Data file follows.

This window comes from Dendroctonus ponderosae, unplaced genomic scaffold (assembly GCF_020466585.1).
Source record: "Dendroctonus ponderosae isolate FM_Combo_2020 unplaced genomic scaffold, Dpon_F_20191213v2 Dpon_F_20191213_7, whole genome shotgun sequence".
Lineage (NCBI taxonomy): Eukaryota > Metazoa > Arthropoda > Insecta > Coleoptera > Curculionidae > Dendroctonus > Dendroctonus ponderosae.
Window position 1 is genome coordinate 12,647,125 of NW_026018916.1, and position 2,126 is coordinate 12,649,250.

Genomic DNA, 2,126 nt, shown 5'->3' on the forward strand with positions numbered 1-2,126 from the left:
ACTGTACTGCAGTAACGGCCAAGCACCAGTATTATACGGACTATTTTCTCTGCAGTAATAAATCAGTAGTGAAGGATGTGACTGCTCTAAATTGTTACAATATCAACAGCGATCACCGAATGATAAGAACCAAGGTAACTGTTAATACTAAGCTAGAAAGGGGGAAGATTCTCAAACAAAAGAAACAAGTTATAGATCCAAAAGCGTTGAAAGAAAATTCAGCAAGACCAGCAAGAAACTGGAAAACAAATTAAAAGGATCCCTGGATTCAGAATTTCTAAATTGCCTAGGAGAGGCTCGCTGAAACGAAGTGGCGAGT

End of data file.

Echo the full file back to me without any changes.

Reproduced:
This window comes from Dendroctonus ponderosae, unplaced genomic scaffold (assembly GCF_020466585.1).
Source record: "Dendroctonus ponderosae isolate FM_Combo_2020 unplaced genomic scaffold, Dpon_F_20191213v2 Dpon_F_20191213_7, whole genome shotgun sequence".
Lineage (NCBI taxonomy): Eukaryota > Metazoa > Arthropoda > Insecta > Coleoptera > Curculionidae > Dendroctonus > Dendroctonus ponderosae.
Window position 1 is genome coordinate 12,647,125 of NW_026018916.1, and position 2,126 is coordinate 12,649,250.

Genomic DNA, 2,126 nt, shown 5'->3' on the forward strand with positions numbered 1-2,126 from the left:
ACTGTACTGCAGTAACGGCCAAGCACCAGTATTATACGGACTATTTTCTCTGCAGTAATAAATCAGTAGTGAAGGATGTGACTGCTCTAAATTGTTACAATATCAACAGCGATCACCGAATGATAAGAACCAAGGTAACTGTTAATACTAAGCTAGAAAGGGGGAAGATTCTCAAACAAAAGAAACAAGTTATAGATCCAAAAGCGTTGAAAGAAAATTCAGCAAGACCAGCAAGAAACTGGAAAACAAATTAAAAGGATCCCTGGATTCAGAATTTCTAAATTGCCTAGGAGAGGCTCGCTGAAACGAAGTGGCGAGT